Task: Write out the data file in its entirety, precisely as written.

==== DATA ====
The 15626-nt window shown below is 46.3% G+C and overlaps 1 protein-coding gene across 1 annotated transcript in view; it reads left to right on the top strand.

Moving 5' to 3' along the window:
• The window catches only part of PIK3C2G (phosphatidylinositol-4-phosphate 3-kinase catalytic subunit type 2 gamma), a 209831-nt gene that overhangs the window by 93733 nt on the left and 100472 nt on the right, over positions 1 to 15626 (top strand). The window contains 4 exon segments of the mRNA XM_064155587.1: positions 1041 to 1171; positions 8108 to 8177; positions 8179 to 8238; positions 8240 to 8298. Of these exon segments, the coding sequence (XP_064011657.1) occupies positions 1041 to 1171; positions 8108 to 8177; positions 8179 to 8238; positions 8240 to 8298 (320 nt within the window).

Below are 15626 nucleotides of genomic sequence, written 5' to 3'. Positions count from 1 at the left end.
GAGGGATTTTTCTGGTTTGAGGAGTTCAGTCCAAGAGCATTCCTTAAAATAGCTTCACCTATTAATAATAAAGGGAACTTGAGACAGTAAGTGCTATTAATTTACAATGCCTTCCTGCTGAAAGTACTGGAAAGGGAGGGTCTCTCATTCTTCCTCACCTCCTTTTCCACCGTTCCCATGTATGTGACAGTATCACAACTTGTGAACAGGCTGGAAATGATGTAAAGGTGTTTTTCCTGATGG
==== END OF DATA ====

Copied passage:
The 15626-nt window shown below is 46.3% G+C and overlaps 1 protein-coding gene across 1 annotated transcript in view; it reads left to right on the top strand.

Moving 5' to 3' along the window:
• The window catches only part of PIK3C2G (phosphatidylinositol-4-phosphate 3-kinase catalytic subunit type 2 gamma), a 209831-nt gene that overhangs the window by 93733 nt on the left and 100472 nt on the right, over positions 1 to 15626 (top strand). The window contains 4 exon segments of the mRNA XM_064155587.1: positions 1041 to 1171; positions 8108 to 8177; positions 8179 to 8238; positions 8240 to 8298. Of these exon segments, the coding sequence (XP_064011657.1) occupies positions 1041 to 1171; positions 8108 to 8177; positions 8179 to 8238; positions 8240 to 8298 (320 nt within the window).

Below are 15626 nucleotides of genomic sequence, written 5' to 3'. Positions count from 1 at the left end.
GAGGGATTTTTCTGGTTTGAGGAGTTCAGTCCAAGAGCATTCCTTAAAATAGCTTCACCTATTAATAATAAAGGGAACTTGAGACAGTAAGTGCTATTAATTTACAATGCCTTCCTGCTGAAAGTACTGGAAAGGGAGGGTCTCTCATTCTTCCTCACCTCCTTTTCCACCGTTCCCATGTATGTGACAGTATCACAACTTGTGAACAGGCTGGAAATGATGTAAAGGTGTTTTTCCTGATGG